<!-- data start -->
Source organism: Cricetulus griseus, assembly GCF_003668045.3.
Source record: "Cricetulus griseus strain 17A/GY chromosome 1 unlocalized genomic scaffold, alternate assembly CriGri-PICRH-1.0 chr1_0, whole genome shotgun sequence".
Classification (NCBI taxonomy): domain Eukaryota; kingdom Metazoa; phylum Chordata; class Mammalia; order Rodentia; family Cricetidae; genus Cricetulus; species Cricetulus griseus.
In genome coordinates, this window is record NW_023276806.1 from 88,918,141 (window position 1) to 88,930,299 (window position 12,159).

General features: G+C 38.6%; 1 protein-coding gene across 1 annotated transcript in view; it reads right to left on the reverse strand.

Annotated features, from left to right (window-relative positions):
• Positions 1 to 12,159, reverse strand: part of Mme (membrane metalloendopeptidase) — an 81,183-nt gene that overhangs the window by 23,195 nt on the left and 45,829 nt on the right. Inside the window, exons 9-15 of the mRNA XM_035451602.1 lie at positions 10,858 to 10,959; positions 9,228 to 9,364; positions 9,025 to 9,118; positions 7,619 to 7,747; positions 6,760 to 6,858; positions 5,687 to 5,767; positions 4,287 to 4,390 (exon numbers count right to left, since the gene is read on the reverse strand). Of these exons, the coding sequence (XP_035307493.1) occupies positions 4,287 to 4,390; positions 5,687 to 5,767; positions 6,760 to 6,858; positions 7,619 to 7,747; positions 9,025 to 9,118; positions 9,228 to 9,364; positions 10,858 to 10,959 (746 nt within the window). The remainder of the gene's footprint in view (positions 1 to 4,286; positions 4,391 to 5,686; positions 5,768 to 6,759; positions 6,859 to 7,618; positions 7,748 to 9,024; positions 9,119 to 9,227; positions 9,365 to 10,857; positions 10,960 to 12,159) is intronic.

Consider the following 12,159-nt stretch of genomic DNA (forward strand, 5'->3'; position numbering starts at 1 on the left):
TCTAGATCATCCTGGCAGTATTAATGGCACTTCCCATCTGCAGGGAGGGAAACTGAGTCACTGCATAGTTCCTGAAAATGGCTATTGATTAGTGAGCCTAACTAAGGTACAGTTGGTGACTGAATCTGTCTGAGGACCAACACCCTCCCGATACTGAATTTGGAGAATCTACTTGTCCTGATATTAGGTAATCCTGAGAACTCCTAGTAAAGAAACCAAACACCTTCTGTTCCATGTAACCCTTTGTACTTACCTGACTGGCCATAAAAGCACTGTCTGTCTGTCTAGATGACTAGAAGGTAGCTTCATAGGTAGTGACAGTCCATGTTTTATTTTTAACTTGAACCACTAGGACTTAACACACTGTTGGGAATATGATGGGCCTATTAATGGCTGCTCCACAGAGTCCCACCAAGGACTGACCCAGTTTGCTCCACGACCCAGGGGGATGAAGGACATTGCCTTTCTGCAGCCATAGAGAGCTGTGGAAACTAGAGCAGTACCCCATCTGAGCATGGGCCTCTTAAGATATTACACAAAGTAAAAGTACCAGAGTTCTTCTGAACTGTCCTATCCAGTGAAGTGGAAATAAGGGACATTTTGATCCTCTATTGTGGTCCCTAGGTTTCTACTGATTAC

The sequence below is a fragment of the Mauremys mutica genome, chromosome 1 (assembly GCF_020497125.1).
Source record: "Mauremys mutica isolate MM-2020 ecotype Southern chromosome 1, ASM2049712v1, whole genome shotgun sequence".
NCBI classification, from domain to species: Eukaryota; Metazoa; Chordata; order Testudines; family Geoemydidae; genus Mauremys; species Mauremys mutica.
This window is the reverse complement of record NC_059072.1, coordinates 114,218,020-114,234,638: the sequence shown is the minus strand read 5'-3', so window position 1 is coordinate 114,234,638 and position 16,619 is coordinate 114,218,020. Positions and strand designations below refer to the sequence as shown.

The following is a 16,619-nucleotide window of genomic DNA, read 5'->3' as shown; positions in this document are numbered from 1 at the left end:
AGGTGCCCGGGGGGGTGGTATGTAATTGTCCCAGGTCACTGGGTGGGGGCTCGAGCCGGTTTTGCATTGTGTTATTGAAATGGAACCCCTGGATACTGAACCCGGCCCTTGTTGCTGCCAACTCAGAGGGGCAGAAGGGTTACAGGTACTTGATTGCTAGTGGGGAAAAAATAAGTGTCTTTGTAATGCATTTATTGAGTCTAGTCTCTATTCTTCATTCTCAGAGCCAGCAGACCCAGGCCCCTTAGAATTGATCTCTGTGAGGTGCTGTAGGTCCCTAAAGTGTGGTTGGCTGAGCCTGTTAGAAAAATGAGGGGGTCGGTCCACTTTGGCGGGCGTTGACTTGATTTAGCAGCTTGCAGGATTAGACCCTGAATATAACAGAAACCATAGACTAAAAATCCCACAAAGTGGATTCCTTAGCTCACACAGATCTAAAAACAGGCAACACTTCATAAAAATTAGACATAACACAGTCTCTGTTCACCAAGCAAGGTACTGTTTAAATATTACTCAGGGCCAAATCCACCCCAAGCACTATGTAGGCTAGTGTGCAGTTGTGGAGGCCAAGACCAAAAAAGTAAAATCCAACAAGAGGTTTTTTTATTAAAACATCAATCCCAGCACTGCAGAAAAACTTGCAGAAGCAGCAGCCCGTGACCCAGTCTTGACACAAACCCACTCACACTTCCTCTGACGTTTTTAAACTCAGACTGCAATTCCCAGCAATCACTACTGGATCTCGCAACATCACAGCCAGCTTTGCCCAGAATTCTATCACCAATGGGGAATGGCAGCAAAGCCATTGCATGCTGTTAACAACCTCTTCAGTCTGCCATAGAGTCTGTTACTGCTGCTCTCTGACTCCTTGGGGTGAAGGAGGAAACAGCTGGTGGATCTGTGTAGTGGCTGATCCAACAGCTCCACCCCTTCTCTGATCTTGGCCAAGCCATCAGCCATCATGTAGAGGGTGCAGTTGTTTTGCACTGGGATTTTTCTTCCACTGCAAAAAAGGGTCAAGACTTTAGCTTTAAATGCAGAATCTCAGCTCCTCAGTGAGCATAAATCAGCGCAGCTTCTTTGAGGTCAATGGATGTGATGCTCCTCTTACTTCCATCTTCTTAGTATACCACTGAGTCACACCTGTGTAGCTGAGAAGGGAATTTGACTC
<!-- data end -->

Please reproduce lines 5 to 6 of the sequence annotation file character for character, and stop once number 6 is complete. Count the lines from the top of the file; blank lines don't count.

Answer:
General features: G+C 38.6%; 1 protein-coding gene across 1 annotated transcript in view; it reads right to left on the reverse strand.

Annotated features, from left to right (window-relative positions):